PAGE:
One pastime there is which dates from the days of Eden, which no creed forbids and no civilization forswears. Elizabeth Sandwith has not recorded many little events in her diary before Henry Drinker looms upon the scene, though it is only by the inexpressible demureness of her allusions to her lover that we have any insight into the state of her affections. Quaker training does not encourage the easy unfurling of emotions, and Elizabeth's heart, like her soul, was a guarded fortress which no one was invited to inspect. There is a good deal of tea-drinking, however, and sometimes an indiscreet lingering after tea until "unseasonable hours," eleven o'clock or thereabouts. Finally, on the 28th of November, 1760, appears the following entry: "Went to monthly meeting this morning, A. Warner and Sister with me. Declared my intentions of marriage with my Friend H. D. Sarah Sansom and Sarah Morris accompanied us to ye Men's meeting." Four weeks later this formidable ordeal is repeated. She announces in the December monthly meeting that she continues her intentions of marriage with her friend H. D. In January the wedding is celebrated; and then, and then only, H. D. expands into "my dear Henry," and assumes a regular, though never a very prominent, place in the diary.
After this, the entries grow longer, less personal, and full of allusions to public matters. We learn how sharply justice was administered in the Quaker city; for Benjamin Ardey, being convicted of stealing goods out of a shop where he was employed, is whipped for two successive Saturdays,—"once at ye cart's tail, and once at ye post." We learn all about the delights of travelling in those primitive days; for the young wife accompanies her husband on several journeys he is compelled to make to the little townships of the province, and gives us a lively account of the roads and inns,—of the Manatawny Tavern, for example, and the indignation of the old Dutch landlady on being asked for clean sheets. Such a notion as changing sheets for every fresh traveller has never dawned upon her mind before, and, with the conservative instincts of her class, she takes very unkindly to the suggestion. She is willing to dampen and press the bed linen, since these fastidious guests dislike to see it rumpled; but that is the full extent of her complaisance. If people want clean sheets, they had better bring them along.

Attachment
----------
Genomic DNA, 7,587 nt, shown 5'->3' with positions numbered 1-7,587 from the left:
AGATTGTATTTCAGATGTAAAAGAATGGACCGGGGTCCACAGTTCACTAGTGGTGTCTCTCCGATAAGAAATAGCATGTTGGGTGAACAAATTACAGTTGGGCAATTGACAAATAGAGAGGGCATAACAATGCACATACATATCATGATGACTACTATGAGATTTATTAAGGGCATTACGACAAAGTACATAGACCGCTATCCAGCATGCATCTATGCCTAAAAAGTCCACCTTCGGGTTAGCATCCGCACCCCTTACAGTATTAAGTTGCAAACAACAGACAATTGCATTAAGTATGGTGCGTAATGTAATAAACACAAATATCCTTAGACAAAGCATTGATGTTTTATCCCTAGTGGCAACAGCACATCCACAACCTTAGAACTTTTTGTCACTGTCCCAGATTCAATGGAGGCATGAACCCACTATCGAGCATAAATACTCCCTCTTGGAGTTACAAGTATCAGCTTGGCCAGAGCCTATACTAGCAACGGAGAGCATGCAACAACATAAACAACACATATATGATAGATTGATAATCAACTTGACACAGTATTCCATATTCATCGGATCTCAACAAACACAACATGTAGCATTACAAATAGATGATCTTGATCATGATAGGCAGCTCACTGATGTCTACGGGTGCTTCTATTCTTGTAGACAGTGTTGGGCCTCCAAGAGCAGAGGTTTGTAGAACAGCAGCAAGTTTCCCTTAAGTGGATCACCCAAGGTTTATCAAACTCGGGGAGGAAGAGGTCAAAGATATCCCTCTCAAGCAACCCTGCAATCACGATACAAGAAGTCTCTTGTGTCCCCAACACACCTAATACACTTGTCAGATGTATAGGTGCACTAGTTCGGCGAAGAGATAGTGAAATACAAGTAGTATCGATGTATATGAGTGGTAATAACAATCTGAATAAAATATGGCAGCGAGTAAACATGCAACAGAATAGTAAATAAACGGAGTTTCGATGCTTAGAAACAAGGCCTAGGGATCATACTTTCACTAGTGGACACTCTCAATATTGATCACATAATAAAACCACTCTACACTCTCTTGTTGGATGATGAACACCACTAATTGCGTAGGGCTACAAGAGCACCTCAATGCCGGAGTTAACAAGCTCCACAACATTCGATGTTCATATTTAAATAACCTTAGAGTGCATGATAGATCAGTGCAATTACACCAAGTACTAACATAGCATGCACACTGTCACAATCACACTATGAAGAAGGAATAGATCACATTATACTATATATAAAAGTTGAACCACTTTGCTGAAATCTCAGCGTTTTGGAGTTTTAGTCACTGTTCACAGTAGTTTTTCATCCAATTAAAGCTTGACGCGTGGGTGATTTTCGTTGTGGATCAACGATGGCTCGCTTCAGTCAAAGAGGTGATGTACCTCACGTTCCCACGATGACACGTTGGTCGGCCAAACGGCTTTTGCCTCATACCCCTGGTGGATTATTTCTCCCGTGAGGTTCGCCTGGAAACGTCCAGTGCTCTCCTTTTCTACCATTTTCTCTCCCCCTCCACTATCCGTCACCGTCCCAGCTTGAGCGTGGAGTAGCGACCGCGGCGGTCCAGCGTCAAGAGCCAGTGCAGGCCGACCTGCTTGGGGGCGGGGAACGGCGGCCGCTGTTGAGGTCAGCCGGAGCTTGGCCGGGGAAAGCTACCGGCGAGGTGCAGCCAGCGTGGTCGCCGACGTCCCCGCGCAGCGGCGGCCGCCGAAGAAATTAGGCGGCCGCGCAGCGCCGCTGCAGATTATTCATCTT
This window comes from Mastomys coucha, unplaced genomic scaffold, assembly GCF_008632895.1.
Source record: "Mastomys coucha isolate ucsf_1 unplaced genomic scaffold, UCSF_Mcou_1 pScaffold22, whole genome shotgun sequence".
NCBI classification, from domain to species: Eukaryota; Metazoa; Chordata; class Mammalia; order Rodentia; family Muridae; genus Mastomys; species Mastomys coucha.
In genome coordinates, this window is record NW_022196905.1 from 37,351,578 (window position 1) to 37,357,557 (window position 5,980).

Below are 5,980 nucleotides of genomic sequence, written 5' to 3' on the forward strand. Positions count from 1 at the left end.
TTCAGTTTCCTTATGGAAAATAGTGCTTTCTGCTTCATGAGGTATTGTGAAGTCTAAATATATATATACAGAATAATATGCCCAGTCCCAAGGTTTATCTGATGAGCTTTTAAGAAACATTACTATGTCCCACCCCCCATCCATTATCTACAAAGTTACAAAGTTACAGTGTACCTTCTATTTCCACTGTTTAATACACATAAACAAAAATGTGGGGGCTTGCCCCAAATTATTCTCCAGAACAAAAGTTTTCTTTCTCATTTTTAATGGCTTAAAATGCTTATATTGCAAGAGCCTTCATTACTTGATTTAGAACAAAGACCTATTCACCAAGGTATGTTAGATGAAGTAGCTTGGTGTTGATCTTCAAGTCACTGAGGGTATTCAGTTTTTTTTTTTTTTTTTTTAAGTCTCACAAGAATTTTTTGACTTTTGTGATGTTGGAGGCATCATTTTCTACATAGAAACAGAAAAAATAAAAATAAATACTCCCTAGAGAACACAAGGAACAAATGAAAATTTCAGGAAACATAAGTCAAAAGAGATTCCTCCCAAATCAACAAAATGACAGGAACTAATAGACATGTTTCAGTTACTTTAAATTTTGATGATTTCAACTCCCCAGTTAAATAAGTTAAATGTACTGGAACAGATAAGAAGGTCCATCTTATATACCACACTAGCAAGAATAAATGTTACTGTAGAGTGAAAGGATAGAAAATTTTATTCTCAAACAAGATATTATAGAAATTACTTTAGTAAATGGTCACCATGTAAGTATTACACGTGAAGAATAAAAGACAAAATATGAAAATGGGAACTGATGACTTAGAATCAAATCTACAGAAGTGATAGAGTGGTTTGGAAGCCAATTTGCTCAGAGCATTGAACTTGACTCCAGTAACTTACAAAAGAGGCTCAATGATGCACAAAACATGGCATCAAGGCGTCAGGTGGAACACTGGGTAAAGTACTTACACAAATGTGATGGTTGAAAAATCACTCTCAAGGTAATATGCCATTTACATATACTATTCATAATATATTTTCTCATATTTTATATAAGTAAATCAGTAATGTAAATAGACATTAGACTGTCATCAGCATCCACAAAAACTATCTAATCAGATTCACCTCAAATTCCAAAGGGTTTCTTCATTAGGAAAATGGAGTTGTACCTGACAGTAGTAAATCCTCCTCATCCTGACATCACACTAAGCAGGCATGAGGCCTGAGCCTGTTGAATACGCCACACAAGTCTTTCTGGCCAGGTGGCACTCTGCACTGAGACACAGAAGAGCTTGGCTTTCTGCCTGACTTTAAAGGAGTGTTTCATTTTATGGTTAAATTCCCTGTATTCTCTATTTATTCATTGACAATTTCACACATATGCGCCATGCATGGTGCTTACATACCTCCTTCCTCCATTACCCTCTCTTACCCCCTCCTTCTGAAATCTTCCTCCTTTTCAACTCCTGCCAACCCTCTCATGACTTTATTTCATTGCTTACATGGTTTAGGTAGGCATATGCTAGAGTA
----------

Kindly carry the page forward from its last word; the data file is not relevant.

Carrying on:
Most interesting of all, we find in this faithful, accurate, unemotional diary a very clear and graphic picture of Philadelphia on the eve of the Revolution and after the Declaration of Independence, when deepening discontent and the sharp strife of opposing factions had forever destroyed the old placid, prosperous colonial life. Every one knows how stubborn was the opposition offered by the Quakers to the war; how they were hurled from their high estate by the impetuosity of a patriotism which would brook no delay; and how, with the passing away of the Assembly, they lost all vestige of political power. Scant mercy was shown them after their downfall by the triumphant Whigs, and scant justice has been done them since by historians who find it easier to be eloquent than impartial. There appears to have been something peculiarly maddening in the passive resistance of the Friends, and in their absolute inability to share the emotions of the hour. The same quiet antagonism which they had manifested to the Stamp Act, to the threepenny duty on tea, and to all unconstitutional measures on the part of England, they offered in turn to the mandates of Congress, and to the exactions of the Executive Council. They would not renounce their allegiance to the crown; they would not fight for king or country; they would not pay the new state tax levied for the support of the troops; they would not lift their hands when the tax collector carried off their goods and chattels in default of payment; they would not hide their valuables from the collector's eyes; they would not run away when General Howe's army entered Philadelphia in the autumn of 1777, nor when the American troops took possession the following June. They would not do anything at all,—not even talk; and perhaps silence was their most absolutely irritating characteristic, at a time when other men found pulpit and platform insufficient for the loud-voiced eloquence of strife.
In reading Elizabeth Drinker's journal, we cannot but be struck with the absence of invective, and, for the most part, of comment. Anxiety and irritation are alike powerless to overcome the lifelong habit of restraint. Her husband appears to have been a stubborn and consistent Tory, though the restrictions of his creed compelled him to play an idle part, and to suffer for a lost cause without striking a blow in its behalf. He was one of forty gentlemen, nearly all Friends, who were banished from Philadelphia in the summer of 1777; and his wife, with two young children, was left unprotected, to face the discomforts and dangers of the times. She was more than equal to the task. There is as little evidence of timidity as of rancour in the quiet pages of her diary. She describes the excitement and confusion which the news of General Howe's approach awakened in Philadelphia, and on the 26th of September writes: "Well! here are ye English in earnest. About two or three thousand came in through Second Street, without opposition or interruption,—no plundering on ye one side or ye other. What a satisfaction would it be to our dear absent friends,"—of whom one was her absent husband,—"could they but be informed of it."